The Lenovo Thinkpad 11e is a fantastic little linux machine!

I am somewhat obsessed with small, cheap, disposable notebooks which run Linux reasonably well. I’ve attempted to run Linux (using crouton or gallium OS) on several Chromebooks with mixed success. I own the Asus C200, Acer 14, and Acer R11 Chromebooks. While perfectly nice machines, getting them to behave well with Linux usually involves opening them up to remove a write-protect screw and installing some non-standard BIOS firmware. Even with that done they often have issues.

About a month ago I purchased a Lenovo Thinkpad 11e for about $300 and I’m happy to report it’s the best Linux laptop I’ve ever owned. This should not be terribly surprising since Thinkpads have long been known for their amazing Linux support. In fact, the only surprising thing is that they decided to bring that Thinkpad heritage to an inexpensive laptop intended for educational use.

The 11e is a bit heavier at 3.5 lbs that most similarly sized Chromebooks and Ultrabooks (infact, it’s nearly a pound heaver than the Thinkpad Carbon X1 I use at work). However, if you don’t mind the extra weight what you get in return in a delightfully sturdy feeling laptop that will likely survive the sorts of drops and spills that often seem to befall electronics of mine.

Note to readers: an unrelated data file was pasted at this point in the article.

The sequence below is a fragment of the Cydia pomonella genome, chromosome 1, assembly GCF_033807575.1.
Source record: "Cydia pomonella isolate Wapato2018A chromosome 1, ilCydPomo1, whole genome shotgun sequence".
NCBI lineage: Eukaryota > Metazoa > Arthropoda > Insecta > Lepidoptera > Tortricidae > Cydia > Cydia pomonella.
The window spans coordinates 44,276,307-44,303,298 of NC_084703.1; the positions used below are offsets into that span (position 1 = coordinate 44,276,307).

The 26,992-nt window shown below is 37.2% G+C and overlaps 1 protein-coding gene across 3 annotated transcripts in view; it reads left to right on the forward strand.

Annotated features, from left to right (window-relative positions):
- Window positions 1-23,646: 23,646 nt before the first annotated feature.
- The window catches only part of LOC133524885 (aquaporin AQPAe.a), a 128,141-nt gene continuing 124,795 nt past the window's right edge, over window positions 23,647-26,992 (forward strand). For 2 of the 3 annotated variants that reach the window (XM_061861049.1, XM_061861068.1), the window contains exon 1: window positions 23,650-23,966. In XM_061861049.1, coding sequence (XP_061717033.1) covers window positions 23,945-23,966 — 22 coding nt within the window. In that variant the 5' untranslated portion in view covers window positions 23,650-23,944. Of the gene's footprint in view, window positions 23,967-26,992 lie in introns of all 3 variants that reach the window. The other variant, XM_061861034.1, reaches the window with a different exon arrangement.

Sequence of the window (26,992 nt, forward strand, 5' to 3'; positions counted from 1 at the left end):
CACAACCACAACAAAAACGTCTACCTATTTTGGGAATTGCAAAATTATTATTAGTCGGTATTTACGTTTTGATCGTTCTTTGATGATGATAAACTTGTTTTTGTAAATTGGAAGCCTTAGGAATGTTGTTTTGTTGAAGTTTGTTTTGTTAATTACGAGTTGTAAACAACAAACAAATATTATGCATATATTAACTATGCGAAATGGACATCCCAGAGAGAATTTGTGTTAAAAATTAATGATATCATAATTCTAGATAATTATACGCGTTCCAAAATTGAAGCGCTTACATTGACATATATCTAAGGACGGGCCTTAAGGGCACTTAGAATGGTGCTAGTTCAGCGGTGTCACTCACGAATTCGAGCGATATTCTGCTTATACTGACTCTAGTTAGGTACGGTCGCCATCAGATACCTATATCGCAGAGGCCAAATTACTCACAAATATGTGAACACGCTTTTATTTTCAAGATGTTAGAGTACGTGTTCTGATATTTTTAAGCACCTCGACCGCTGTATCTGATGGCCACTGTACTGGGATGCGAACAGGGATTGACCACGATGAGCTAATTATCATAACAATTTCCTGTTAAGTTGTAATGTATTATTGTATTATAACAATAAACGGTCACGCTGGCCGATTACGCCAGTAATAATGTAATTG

Upon first boot into a fresh install of Manjaro Linux I found that everything worked right out of the box. This includes

The only issues I’ve run into so far have involved the fan behavior after resuming from suspend. It seems that after waking up one of the laptop’s temperature sensors remains pegged at a non-realistic value that causes the fan to come on and stay on until the laptop is rebooted. To get around this I installed thinkfan using these simple instructions. The thinkfan.conf file below causes different (better behaved) temperature sensors to be used for feedback control of the fan. Reader beware, if you use the config below and it makes your laptop explode not only am I not liable, I’ll probably find it hilarious.

hwmon /sys/devices/platform/coretemp.0/hwmon/hwmon2/temp2_input
hwmon /sys/devices/platform/coretemp.0/hwmon/hwmon2/temp3_input
hwmon /sys/devices/platform/coretemp.0/hwmon/hwmon2/temp4_input
hwmon /sys/devices/platform/coretemp.0/hwmon/hwmon2/temp5_input

(0,	0,	55)
(1,	48,	60)
(2,	50,	61)
(3,	52,	63)
(4,	56,	65)
(5,	59,	66)
(7,	63,	32767)

Battery life could be better and the performance is exactly what you expect from a $300 laptop. That is, you won’t be playing games that were released within the past decade. Still, the Lenovo Thinkpad 11e is a perfect little machine for anyone looking for a portable Linux dev machine that won’t require you to spend two weeks building patched kernel drivers to get things working.

Written by David Friedman on 21 May 2017